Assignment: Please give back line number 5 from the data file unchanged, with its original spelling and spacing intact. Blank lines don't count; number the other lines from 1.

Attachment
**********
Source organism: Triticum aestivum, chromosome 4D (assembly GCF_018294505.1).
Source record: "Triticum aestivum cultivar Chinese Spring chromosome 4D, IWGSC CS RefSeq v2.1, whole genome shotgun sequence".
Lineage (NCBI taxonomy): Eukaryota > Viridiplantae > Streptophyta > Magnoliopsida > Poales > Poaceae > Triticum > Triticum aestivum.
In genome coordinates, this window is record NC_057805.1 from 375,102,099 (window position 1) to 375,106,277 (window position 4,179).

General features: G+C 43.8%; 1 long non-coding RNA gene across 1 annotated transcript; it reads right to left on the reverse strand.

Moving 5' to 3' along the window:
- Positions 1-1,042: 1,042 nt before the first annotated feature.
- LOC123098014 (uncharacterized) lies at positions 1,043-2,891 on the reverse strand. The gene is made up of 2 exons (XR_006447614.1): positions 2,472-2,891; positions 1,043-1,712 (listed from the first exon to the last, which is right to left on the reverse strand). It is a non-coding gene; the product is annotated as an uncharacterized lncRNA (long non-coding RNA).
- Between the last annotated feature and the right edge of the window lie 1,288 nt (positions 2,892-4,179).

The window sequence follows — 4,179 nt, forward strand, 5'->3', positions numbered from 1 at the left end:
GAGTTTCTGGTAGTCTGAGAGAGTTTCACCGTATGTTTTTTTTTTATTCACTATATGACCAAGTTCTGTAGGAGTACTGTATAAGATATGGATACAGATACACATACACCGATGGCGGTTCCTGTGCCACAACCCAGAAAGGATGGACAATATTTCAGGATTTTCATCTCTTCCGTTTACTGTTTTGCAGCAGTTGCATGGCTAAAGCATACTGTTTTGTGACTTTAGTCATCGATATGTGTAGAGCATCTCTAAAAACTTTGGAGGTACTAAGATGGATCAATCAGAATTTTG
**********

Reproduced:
General features: G+C 43.8%; 1 long non-coding RNA gene across 1 annotated transcript; it reads right to left on the reverse strand.